Not since Faith No More's post-Epic albums, when they had the label clout and studio time to explore their kinks in detail, has there been a metal-based album as flat-out weird as Ephel Duath's Painter's Palette. An artsy (sorry) concept album where every song is subtitled after a different pigment, Painter's Palette welds whiplash hardcore-metal (yes, some songs have the Muppets' vocals, but lead singer Davide Tolomei more often favors a much more melodic, '70s-rock style similar to John Wetton during his King Crimson days) with the trickiest aspects of jazz fusion (unusual chord progressions, abrupt time signature shifts, melodies that take completely unexpected left turns and then get lost trying to find their way back), along with bits of post-rock, hip-hop, and even a bit of classical-style guitar. It sounds on paper like it could be a pretentious mess, but the combination is delivered with such power and ferocity that it works. In some ways, Ephel Duath looks back to the days of PFM and Acqua Fragile, the last time when Italian prog rock was so interesting.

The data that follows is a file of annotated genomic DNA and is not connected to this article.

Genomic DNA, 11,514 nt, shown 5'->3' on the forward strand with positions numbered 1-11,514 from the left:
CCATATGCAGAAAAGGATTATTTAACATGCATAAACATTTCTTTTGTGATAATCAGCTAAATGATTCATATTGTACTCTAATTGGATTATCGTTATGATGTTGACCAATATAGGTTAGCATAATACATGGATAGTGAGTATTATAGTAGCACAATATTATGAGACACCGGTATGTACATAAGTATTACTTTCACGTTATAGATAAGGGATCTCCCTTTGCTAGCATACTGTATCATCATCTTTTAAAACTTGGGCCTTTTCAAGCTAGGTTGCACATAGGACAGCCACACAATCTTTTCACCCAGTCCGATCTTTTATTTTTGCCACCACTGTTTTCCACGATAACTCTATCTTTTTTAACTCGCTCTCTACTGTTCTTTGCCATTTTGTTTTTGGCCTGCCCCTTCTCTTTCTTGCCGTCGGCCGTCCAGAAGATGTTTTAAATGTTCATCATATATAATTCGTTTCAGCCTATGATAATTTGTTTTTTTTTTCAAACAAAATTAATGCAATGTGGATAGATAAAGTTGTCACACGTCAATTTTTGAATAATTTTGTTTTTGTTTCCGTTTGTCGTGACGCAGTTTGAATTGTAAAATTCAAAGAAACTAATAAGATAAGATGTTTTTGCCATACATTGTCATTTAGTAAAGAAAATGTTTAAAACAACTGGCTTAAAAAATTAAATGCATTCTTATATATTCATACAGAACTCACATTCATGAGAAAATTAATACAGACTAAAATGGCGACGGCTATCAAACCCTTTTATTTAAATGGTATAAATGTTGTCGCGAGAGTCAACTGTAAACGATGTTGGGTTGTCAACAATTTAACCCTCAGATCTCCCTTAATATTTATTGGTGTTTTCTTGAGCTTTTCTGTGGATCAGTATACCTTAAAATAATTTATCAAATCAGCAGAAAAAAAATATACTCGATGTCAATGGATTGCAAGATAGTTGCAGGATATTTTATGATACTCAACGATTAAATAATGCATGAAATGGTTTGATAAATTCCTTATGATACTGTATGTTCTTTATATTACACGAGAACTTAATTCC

Share this page
AllMusic Review by Stewart Mason